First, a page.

By Martin Bashir*
The Archbishop of Canterbury’s trip to Africa has raised the plight of South Sudanese refugees in Uganda, but has also highlighted divisions within the Church of England over same-sex relationships.
Above the lush plains of Uganda, two archbishops are on a mission, flying north in a light aircraft towards refugee camps on the border with South Sudan. We are travelling with them.
This youngest of nations, which became independent in 2011, has descended into the oldest of enmities – conflict between ethnic groups. The result is that almost one million South Sudanese have been permanently displaced, living in several Ugandan refugee camps. And that number is growing.
Despite their desperate circumstances, as soon as the Archbishops of Canterbury and Uganda disembark near the first camp in Moyo, the reception is joyous.
“These people are living through the most horrendous suffering,” says the Archbishop of Canterbury Justin Welby as he tours the camp. “Their sense of endurance and perseverance is incredible.”
As he enters a mud-walled building, which cannot be more than 12 feet (3.7m) square and is home to a family of five, Mr Welby asks if it can withstand rain?
“No,” says the father, who points to the single matted carpet that is still damp from the previous day’s rainfall.
“This is dreadful,” is the archbishop’s quiet response.
Yet compared to the horrors they witnessed in their homeland, these camps are appreciated by most of their inhabitants.
“What we cannot fail to acknowledge,” says Mr Welby, “is the extraordinary response of the Ugandan government.
“The president of Uganda has said that they do not use the word ‘refugee’ because, in his words, ‘We are all Africans’. This is in marked contrast to the xenophobic and racist reaction of some European nations to asylum seekers and refugees.”
The majority of those in this camp of 20,000 refugees, rushed towards the border carrying only their children, who must now be educated in classrooms that are designated by markers on trees. One of the teachers, surrounded by hundreds of five and six-year-olds, explains that his “school” numbers almost 786 pupils.
The Archbishop shouts: “784”, repeating what he had just heard from the teacher. “That’s incredible.”
Throughout his visit, Mr Welby has been accompanied by the Archbishop of Uganda, the Most Reverend Stanley Ntagali. On the issue of refugees, the suffering of displaced persons and the desperate plight of South Sudan, there is complete unanimity. But there are other issues that are troubling their relationship.
Mr Ntagali is a leading conservative evangelical, whose province in Uganda is continuing to grow in Christian converts.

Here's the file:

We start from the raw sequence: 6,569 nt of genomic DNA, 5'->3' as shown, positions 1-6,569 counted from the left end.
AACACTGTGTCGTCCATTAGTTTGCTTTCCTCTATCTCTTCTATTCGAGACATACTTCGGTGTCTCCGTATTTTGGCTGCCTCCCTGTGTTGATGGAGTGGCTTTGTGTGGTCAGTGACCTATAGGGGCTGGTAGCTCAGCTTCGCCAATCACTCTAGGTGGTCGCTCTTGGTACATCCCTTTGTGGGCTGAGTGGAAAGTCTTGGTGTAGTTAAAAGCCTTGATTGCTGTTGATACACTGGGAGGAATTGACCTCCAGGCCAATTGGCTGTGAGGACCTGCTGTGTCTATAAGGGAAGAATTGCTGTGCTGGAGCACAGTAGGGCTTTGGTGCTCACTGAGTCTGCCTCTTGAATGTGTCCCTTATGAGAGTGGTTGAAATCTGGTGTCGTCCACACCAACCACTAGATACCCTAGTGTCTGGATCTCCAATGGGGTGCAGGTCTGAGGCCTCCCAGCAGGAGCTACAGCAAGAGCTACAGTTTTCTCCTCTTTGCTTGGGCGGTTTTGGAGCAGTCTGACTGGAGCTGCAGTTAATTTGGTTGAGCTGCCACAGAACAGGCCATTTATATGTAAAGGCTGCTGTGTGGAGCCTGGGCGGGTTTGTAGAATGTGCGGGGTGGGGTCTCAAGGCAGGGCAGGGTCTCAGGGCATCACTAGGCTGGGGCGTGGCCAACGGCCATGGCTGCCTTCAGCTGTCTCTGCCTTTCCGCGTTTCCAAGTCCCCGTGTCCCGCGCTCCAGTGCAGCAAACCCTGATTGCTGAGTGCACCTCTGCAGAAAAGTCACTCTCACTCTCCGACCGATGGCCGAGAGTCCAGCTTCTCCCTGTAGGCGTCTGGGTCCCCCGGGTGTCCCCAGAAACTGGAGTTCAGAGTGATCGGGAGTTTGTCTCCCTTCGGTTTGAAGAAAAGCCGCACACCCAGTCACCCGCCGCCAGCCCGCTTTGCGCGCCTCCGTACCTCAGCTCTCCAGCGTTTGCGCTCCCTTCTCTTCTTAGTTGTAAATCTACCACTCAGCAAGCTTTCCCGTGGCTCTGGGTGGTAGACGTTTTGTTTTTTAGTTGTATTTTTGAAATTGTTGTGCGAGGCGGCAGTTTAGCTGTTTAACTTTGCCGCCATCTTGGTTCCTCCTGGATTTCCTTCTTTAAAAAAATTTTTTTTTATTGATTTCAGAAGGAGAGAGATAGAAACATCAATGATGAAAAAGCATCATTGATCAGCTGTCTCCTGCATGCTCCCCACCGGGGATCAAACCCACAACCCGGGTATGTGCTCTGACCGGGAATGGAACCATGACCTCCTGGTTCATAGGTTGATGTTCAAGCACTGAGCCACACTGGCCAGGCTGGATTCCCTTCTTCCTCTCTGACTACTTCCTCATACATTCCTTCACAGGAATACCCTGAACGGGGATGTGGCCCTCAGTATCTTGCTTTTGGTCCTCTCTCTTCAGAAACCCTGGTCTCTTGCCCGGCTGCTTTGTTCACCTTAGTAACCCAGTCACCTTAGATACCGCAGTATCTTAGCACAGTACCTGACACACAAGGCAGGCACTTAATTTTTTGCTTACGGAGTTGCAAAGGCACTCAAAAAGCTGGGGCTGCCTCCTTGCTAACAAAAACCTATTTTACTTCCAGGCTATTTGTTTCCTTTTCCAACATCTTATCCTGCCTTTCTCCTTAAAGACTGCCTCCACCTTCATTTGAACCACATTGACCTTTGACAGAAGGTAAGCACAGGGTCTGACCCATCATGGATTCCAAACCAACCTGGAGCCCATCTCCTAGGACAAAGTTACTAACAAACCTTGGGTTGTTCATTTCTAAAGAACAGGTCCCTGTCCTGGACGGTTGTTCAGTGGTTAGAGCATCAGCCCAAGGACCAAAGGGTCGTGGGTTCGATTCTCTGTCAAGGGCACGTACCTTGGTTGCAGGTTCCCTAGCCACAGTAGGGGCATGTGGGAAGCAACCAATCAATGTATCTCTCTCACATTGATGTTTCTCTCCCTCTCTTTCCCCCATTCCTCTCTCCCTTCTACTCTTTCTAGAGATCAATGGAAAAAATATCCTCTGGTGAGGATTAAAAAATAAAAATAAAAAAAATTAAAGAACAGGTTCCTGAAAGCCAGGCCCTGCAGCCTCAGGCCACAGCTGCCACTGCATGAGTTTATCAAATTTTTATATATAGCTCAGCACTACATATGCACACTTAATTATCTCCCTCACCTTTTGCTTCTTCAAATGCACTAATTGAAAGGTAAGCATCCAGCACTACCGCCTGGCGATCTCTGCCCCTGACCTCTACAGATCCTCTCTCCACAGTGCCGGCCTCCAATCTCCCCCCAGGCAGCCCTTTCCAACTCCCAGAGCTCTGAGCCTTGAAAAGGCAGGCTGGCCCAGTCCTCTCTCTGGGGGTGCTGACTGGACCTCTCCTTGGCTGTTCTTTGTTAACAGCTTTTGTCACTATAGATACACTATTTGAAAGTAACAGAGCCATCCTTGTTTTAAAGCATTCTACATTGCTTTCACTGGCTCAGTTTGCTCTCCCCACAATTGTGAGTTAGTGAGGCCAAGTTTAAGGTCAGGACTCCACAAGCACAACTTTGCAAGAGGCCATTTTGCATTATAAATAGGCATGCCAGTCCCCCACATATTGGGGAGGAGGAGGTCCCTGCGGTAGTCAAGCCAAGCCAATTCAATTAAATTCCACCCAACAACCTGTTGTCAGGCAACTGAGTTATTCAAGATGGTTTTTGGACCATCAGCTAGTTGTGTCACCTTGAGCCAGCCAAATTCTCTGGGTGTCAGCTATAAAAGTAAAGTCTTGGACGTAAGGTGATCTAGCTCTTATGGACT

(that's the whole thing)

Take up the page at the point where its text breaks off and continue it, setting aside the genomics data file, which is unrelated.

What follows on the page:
But he was angered by the American Episcopal Church’s decision to endorse same-sex relationships and walked out of a global gathering of archbishops in Canterbury last year.
He issued a statement saying that he would not be returning until “godly order” had been restored and the Bible returned to what he said is its rightful place “as the authority for our faith and morals”.
Since then, the Canadian and Scottish Episcopal Churches have formally voted to endorse same-sex marriage.
Mr Ntagali says the Bible teaches that marriage is between a man and a woman – and that the growing Ugandan church will not remain in fellowship with those who support same-sex unions.
“This is the basis of our faith and it is founded in the Scriptures,” he explains.
It is a theological tussle that has the potential to pull the Anglican Communion apart – a communion that numbers no less than 80 million Christians in 166 countries.
The next gathering of archbishops will again take place in Canterbury, this coming October. But Mr Ntagali has written to the Archbishop of Canterbury explaining that he will not be attending.
While Mr Welby respects the assertion of strong theological views, he believes that the church should not be split by issues that are not, in his words, “creedal”, that is, not directly related to the creed of the church.
“It is a constant source of deep sadness,” he explained after Mr Ntagali walked out of last year’s primates meeting, “that people are persecuted because of their sexuality”. But he also said, “It is not for us to divide the Body of Christ.”
After visiting a second refugee camp near the town of Adjumani, Mr Welby asked all of us to pray for peace and reconciliation in South Sudan. A prayer that he probably repeated, privately, for the church that he leads.